During the last five years I have reflected on my own experiences and am now dedicated to supporting those suffering from the devastating affects of drug and alcohol addiction whether they be the person using the substance, family members and other loved ones trying to manage it, or broader society who are being affected by the impacts of crime and safety.


When first considering the decimalization of drugs and alcohol I must admit I was horrified.  Images in my mind of people strolling down the street able to purchase Ice and Heroin, use, and then cause havoc was alarming. However over the past year or so I have started to begin to research the concept of decriminalization and some of the work currently being done around the globe in relation to this.


One such example is Portugal, who in 2001 implemented what was seen at the time (and to many still now) a radical and controversial policy that decriminalized the use of illicit drugs. Portugal had a drug epidemic that was tearing the country apart with drug related deaths due to blood born disease at an all time high. Fifteen years on, Portugal has realized some amazing results, lowering the death rate as a result of drug use by almost half and decreasing the number of active addicts.[9]


As we grapple with the drug epidemic in Australia and it becomes clearer the problem is only growing, the innovative approaches of others are worth considering.

The pertinent question is:  Is there a way to do this better, and what can we learn from others?


While I consider myself to be one of the extremely lucky ones, there are many people on a daily basis that aren’t so lucky.  How can we all work together to address this public health issue that in some shape or form impacts on us all.

Jack Nagle


[1] Published: 2008 – Australian Government Department Health and Ageing – ISBN: 1 74186 523 9 Online ISBN: 1 74186 524 7Author: David Collins and Helen Lapsley – viewed 11 August 2016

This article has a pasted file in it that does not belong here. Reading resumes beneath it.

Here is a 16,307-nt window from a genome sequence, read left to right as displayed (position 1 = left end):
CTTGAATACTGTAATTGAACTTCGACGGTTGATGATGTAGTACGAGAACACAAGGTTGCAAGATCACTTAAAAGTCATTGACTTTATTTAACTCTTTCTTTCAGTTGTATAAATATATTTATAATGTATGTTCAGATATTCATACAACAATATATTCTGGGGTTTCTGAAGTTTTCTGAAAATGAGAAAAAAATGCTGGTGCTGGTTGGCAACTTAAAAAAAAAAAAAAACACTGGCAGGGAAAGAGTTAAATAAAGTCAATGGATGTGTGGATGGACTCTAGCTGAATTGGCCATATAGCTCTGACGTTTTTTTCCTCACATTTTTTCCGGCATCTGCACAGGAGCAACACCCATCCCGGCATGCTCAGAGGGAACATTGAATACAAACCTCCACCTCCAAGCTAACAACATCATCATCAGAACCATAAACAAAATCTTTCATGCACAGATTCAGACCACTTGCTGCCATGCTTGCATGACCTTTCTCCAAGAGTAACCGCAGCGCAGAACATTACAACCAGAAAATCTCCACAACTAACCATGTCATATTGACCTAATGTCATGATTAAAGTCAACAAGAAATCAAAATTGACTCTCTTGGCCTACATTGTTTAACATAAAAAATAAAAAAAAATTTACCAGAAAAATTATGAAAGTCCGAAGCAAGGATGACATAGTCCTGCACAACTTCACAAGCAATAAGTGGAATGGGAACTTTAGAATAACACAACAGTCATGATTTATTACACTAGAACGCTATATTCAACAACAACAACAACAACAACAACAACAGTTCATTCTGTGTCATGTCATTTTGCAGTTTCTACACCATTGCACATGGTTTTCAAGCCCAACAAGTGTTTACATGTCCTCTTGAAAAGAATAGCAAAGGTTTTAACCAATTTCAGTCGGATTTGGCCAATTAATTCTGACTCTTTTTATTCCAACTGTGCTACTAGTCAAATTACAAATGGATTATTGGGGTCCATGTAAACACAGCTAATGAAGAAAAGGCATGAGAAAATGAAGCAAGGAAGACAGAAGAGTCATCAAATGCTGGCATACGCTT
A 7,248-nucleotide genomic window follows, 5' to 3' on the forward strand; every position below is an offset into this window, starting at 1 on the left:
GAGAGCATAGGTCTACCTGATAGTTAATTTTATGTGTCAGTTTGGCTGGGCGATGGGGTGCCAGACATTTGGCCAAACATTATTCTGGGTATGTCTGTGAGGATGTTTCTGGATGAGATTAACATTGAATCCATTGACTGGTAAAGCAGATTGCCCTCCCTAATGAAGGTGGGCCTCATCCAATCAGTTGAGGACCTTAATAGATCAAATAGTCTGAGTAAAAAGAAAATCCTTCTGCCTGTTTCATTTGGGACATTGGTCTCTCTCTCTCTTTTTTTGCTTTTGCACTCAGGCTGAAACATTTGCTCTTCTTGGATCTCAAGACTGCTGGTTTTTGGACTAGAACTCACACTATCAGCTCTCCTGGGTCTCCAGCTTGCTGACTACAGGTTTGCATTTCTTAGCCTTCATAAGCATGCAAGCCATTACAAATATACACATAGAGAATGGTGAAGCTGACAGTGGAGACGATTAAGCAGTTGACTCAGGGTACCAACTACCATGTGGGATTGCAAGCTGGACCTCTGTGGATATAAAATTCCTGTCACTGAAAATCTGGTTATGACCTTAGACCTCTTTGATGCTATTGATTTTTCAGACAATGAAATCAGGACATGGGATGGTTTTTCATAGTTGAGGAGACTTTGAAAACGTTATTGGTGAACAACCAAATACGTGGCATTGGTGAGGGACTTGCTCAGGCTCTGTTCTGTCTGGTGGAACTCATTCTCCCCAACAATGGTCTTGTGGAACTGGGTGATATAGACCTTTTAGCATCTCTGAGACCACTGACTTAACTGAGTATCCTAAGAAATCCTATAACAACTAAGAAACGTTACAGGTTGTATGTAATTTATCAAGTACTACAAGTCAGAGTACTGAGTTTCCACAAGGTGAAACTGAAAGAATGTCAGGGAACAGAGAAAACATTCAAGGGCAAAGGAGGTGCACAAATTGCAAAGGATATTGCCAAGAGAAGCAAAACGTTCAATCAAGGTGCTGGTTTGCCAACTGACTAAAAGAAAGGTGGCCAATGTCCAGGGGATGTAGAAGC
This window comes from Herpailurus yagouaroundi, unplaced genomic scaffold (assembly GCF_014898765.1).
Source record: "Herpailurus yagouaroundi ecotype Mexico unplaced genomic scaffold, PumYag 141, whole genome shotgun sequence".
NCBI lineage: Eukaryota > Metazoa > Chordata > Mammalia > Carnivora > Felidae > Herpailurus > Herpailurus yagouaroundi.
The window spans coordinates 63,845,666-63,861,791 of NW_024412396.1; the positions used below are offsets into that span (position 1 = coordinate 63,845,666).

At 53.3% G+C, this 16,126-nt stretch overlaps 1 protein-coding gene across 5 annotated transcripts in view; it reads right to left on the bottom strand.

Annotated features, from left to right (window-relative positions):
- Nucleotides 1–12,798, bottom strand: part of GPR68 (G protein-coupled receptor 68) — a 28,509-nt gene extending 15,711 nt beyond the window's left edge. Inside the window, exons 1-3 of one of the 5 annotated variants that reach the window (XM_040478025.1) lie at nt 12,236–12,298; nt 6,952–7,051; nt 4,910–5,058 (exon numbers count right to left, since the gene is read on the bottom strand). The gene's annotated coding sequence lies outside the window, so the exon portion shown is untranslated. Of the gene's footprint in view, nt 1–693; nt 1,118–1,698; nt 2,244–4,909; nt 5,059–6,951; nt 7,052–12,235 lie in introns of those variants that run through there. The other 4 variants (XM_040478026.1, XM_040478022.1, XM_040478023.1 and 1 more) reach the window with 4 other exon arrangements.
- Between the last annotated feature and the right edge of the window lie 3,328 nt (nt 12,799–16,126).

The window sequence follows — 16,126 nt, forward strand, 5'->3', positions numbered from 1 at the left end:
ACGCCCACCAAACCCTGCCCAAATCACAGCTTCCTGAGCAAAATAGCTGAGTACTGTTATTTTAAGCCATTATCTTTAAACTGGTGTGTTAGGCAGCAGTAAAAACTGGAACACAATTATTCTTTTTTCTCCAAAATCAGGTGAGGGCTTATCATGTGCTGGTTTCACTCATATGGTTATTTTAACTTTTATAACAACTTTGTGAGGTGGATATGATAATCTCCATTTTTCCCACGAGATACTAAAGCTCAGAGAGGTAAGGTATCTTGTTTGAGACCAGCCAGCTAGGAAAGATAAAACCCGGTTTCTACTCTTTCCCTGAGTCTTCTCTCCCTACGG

[2] Draft National Drug Strategy 2016-2025 page 12. Viewed 11 August 2016 –  www.nationaldrugstrategy.gov.au/internet/drugstrategy/Publishing.nsf/…/draftnds.pdf

[3] Australian Institute of Health and Welfare (2014) National Drug Strategy Household SurveyDetailed Report 2013, Drug statistics series no. 28. Cat No. PHE 183. Canberra: AIHW.

[4] Australian Institute of Health and Welfare (2014) National Drug Strategy Household Survey Detailed Report 2013, Drug statistics series no. 28. Cat no. PHE 183. Canberra: AIHW.

[5] Australian Institute of Health and Welfare (2013). National Drug Strategy Household Survey 2013, Specific Population Groups. Available at: http://www.aihw.gov.au/alcohol-Aboriginal and-other-drugs/ndshs-2013/ch8/. Torres Strait Islander Health Performance Framework 2012: Detailed Analyses. Cat. No. IHW 94. Canberra: AIHW.

[6] Australian Institute of Health and Welfare (2014) National Drug Strategy Household Survey detailed report 2013, Drug statistics series no. 28. Cat no. PHE 183. Canberra: AIHW,

[7] Australian Institute of Health and Welfare (2014) National Drug Strategy Household Survey detailed report 2013, Drug statistics series no. 28. Cat no. PHE 183. Canberra: AIHW,

[8] Australian Institute of Health and Welfare 2014. Alcohol and other drug treatment services in Australia 2012–13. Drug treatment series 24. Cat. no. HSE 150. Canberra: AIHW.

[9] British Journal of Crimonoloy- Advance Access publication 21 July 2010- Caitlin Elizabeth Hughes and Alex Stevens. Viewed 11 August 2016 at https://kar.kent.ac.uk/29910/1/Hughes%20%20Stevens%202010.pdf